Permanent Mission of the Russian Federation to the United Nations

Permanent Mission of the Russian Federation to the United Nations

Remarks to the Press by Permanent Representative Vassily Nebenzia following the UNSC meeting on the attacks of Ukrainian armed forces on the Zaporozhye nuclear power plant

Q: The proposal from Mr. Rafael Grossi and the Secretary General for this protection zone. What is Russia's position on it?

A: First time I heard about the so-called demilitarized zone that the Secretary General came up with a month ago, first question I asked - I want to know the details. Same here. I do not know what Director General Rafael Grossi means by that, to what extent it will improve both physical and nuclear safety of the plant. Today, Russian military are protecting the plant and the equipment to which they referred, the military equipment amounts to a couple of lorries that are at the station that carried the Russian military who protect the plant physically with small arms. Nobody spoke today about the artillery or whatever military equipment that is stationed at the plant, which the other side and those who support it claim is present at the station. Even the Ukrainians refrain from saying that, if I am not mistaken. They said we're using it as a military base, but this is simply not true because we use our military there to provide the physical safety of the plant.

Q: But if you get more details, as you've requested, are you prepared to have talks on this idea? 

A: First we have to see the details. The thing will be definitely discussed at the meeting of the executive board of the IAEA, which will be held sometime shortly. But today, again, I leave aside arrogance and impudence by certain Member States to which I am not planning to react personally. But all we heard today are lies, lies from day one to the present. Who called for the mission, who did what, who is shelling the plant. Again, these absurd accusations that we are shelling ourselves, not a word about these saboteur attempts to retake the plant right on the eve of the IAEA mission to present themselves as liberators or I don't know what, not a word about the losses that they sustained with this reckless attack.

Q: The Secretary General spelled out a fairly simple plan in there – Russia withdraws all its forces and Ukraine agrees to not going.

A: We are saying in the current circumstances this will not be a measure that will protect the plant. We are controlling that plant and we're ensuring its safety. And the only reasonable way to ensure that the plant is protected and no nuclear accident happens is to stop Ukrainian from shelling of the plant, which they do recklessly without listening to anyone.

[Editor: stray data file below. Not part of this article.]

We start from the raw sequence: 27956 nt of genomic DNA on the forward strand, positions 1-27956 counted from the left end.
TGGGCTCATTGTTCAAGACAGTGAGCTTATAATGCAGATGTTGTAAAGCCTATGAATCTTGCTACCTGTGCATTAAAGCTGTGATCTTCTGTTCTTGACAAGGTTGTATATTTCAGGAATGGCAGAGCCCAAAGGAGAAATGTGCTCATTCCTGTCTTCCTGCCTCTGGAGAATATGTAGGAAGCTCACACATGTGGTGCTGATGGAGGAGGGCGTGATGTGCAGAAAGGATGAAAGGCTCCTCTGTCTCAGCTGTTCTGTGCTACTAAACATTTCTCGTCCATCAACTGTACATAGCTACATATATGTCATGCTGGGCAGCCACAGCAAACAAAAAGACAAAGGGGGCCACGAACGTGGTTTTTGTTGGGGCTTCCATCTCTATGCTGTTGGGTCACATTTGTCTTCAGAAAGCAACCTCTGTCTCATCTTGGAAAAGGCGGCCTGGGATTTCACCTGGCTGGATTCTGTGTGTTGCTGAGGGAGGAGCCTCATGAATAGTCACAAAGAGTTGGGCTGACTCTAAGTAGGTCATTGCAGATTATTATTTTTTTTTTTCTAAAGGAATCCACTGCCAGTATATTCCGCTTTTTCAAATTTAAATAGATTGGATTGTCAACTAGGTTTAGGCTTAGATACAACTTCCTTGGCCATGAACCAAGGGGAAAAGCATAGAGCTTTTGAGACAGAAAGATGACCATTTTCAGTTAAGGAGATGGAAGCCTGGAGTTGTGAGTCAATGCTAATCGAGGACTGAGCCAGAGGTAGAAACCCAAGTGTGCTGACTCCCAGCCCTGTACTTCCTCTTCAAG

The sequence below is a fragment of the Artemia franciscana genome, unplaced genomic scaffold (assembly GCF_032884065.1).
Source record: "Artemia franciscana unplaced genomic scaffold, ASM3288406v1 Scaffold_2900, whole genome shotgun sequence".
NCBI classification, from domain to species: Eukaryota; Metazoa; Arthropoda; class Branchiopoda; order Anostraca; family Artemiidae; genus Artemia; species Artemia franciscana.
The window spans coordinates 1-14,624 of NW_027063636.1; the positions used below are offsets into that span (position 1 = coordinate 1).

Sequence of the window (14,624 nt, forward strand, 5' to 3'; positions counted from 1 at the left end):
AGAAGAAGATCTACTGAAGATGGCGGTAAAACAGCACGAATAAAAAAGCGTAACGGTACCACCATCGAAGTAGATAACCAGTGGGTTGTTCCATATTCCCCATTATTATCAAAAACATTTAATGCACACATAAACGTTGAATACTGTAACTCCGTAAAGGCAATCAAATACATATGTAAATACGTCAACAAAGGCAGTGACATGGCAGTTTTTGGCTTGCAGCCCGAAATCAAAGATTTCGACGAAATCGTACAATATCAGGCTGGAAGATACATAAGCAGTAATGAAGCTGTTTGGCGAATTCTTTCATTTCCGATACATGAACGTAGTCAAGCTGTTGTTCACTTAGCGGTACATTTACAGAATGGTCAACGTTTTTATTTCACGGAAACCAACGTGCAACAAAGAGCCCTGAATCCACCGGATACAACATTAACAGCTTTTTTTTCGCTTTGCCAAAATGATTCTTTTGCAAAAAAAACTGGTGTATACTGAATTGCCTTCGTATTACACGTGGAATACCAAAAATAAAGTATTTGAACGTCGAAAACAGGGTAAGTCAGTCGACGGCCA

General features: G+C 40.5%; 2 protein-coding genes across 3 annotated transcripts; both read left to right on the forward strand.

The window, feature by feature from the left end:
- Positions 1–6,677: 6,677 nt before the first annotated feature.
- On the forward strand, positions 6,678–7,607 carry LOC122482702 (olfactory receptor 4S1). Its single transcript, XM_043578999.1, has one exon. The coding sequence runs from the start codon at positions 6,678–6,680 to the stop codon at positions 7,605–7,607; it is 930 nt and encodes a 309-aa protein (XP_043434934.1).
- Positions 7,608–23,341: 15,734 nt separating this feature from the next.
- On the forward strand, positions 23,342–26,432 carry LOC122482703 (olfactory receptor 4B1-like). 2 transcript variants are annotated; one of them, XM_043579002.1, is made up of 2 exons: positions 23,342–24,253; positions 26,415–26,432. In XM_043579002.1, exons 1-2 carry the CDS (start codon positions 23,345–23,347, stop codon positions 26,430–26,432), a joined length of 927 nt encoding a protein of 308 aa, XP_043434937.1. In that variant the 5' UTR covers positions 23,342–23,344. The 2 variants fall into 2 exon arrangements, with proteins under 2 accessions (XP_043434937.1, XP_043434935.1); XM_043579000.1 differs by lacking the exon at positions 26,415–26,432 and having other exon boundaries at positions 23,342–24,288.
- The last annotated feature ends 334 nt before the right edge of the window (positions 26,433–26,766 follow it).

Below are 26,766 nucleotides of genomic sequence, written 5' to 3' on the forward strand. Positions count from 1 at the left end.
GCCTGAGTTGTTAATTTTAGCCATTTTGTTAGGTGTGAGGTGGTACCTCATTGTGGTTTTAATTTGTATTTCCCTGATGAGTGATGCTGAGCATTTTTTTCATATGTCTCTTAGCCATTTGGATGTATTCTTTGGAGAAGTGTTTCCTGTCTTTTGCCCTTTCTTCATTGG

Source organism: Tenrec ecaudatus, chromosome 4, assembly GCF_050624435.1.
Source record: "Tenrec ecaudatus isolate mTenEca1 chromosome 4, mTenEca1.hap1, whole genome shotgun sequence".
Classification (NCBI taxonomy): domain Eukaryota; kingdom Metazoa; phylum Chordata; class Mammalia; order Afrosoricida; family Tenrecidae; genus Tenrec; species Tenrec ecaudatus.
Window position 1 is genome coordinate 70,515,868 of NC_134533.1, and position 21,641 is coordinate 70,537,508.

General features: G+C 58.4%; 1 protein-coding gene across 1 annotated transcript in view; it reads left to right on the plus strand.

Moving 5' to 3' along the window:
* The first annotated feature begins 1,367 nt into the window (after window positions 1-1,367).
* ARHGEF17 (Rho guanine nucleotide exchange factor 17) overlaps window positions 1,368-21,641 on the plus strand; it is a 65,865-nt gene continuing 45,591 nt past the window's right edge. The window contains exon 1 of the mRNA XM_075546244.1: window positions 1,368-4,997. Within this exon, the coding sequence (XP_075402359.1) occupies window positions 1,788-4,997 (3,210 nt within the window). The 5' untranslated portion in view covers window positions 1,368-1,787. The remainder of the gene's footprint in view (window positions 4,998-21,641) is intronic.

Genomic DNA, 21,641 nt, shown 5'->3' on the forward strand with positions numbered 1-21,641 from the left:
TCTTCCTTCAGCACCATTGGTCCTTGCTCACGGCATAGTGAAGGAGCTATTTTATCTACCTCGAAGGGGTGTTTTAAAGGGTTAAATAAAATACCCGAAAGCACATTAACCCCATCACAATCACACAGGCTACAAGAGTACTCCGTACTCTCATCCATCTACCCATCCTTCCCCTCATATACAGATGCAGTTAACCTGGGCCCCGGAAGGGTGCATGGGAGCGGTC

Q: Do you see an opening for the UN to possibly mediate some kind of deal between Russia and Ukraine on demilitarizing?

A: I'm not sure that Ukrainians are negotiable on that, like in many other things. They're not willing at all to negotiate on anything. The only thing they claim give us the plant back and everything will be okay. We have serious doubts about the way they behave now as to the plant, shelling its own facility, nuclear facility.

Q: What's your assessment of how the grain export deal is going then? Because you managed to reach a deal on that.

A: Well, we managed to reach a deal on that, but nothing happens on the Russian side. Not a single Russian vessel exported a single Russian grain from the ports of the Russian Federation up to now.

Q: Have you had any visas come through for UNGA at this stage?

A: For UNGA we don't have it yet. We still have time, and we hope that our American hosts will be reasonable about it. But we have some troubling signals. We have not received the visas for our delegation, including the Minister of Interior for the Police Summit and for another conference on cybercrime. So, these are troublesome signs. And of course we ring the bells on it.

Q: Mr. Ambassador, what's your response? I heard you might have said something to the US claim that Russia is buying weapons from the DPRK.

A: This is the first time I heard about it and i can only laugh about it.

Q: Mr. Rafael Grossi just said that if nothing happens a catastrophy will happen.

A: If Ukraine continues to behave like it’s behaving, if it continues to shell the plant and being covered up by its sponsors, then we do not exclude anything, because they are aiming at nuclear facilities. It will be a disaster which will spill over Ukraine, that's for sure. And also over Russia, over Europe. You remember what happened to Chernobyl when the winds blew it up all across Europe.

Q: Mr. Ambassador one more question on the grain export deal. You were saying Russia hasn't been exporting anything. Is there any danger that the overall deal could fall apart?

A: I don't know. The deal has been struck for four months. That means it expires in November, and the deal normally should be extended. I'm not negotiating the deal with the extension, but given the results or rather no results, i do not exclude anything. But that's not up to me to decide. But of course, we want to see the Russian part of the deal implemented. So far, it is not.

Q: So, no Russian grain has been exported?

A: No.

Q: Any fertilizer?

A: Nothing.

Q: So, no Russian grain?

A: Not under this particular deal.